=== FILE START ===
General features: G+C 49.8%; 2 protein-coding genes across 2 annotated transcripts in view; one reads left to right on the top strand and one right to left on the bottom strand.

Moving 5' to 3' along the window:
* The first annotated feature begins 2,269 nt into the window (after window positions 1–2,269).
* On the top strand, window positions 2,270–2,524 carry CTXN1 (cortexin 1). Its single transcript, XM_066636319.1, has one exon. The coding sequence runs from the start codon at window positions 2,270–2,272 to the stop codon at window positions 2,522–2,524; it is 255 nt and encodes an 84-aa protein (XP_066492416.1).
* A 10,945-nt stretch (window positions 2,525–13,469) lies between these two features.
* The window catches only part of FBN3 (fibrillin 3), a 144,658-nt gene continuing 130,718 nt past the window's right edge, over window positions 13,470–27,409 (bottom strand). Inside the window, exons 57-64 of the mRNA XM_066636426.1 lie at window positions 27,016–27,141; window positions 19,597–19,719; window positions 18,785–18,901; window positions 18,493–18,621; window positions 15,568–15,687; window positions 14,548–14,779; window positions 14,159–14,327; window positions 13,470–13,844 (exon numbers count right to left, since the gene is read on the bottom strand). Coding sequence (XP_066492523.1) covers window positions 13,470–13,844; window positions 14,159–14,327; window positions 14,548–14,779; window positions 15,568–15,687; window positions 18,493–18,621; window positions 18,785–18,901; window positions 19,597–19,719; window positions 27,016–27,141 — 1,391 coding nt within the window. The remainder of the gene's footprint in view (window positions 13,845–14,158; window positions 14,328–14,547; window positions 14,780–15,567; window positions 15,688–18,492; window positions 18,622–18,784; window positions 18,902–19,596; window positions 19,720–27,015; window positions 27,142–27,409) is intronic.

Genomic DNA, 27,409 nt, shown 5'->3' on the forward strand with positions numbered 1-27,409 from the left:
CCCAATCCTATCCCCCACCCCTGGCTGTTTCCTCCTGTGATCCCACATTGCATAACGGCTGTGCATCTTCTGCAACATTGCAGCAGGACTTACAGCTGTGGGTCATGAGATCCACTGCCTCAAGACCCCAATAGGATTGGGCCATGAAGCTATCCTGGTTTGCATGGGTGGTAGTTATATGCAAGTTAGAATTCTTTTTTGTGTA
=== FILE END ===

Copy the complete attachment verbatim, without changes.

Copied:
General features: G+C 49.8%; 2 protein-coding genes across 2 annotated transcripts in view; one reads left to right on the top strand and one right to left on the bottom strand.

Moving 5' to 3' along the window:
* The first annotated feature begins 2,269 nt into the window (after window positions 1–2,269).
* On the top strand, window positions 2,270–2,524 carry CTXN1 (cortexin 1). Its single transcript, XM_066636319.1, has one exon. The coding sequence runs from the start codon at window positions 2,270–2,272 to the stop codon at window positions 2,522–2,524; it is 255 nt and encodes an 84-aa protein (XP_066492416.1).
* A 10,945-nt stretch (window positions 2,525–13,469) lies between these two features.
* The window catches only part of FBN3 (fibrillin 3), a 144,658-nt gene continuing 130,718 nt past the window's right edge, over window positions 13,470–27,409 (bottom strand). Inside the window, exons 57-64 of the mRNA XM_066636426.1 lie at window positions 27,016–27,141; window positions 19,597–19,719; window positions 18,785–18,901; window positions 18,493–18,621; window positions 15,568–15,687; window positions 14,548–14,779; window positions 14,159–14,327; window positions 13,470–13,844 (exon numbers count right to left, since the gene is read on the bottom strand). Coding sequence (XP_066492523.1) covers window positions 13,470–13,844; window positions 14,159–14,327; window positions 14,548–14,779; window positions 15,568–15,687; window positions 18,493–18,621; window positions 18,785–18,901; window positions 19,597–19,719; window positions 27,016–27,141 — 1,391 coding nt within the window. The remainder of the gene's footprint in view (window positions 13,845–14,158; window positions 14,328–14,547; window positions 14,780–15,567; window positions 15,688–18,492; window positions 18,622–18,784; window positions 18,902–19,596; window positions 19,720–27,015; window positions 27,142–27,409) is intronic.

Genomic DNA, 27,409 nt, shown 5'->3' on the forward strand with positions numbered 1-27,409 from the left:
CCCAATCCTATCCCCCACCCCTGGCTGTTTCCTCCTGTGATCCCACATTGCATAACGGCTGTGCATCTTCTGCAACATTGCAGCAGGACTTACAGCTGTGGGTCATGAGATCCACTGCCTCAAGACCCCAATAGGATTGGGCCATGAAGCTATCCTGGTTTGCATGGGTGGTAGTTATATGCAAGTTAGAATTCTTTTTTGTGTA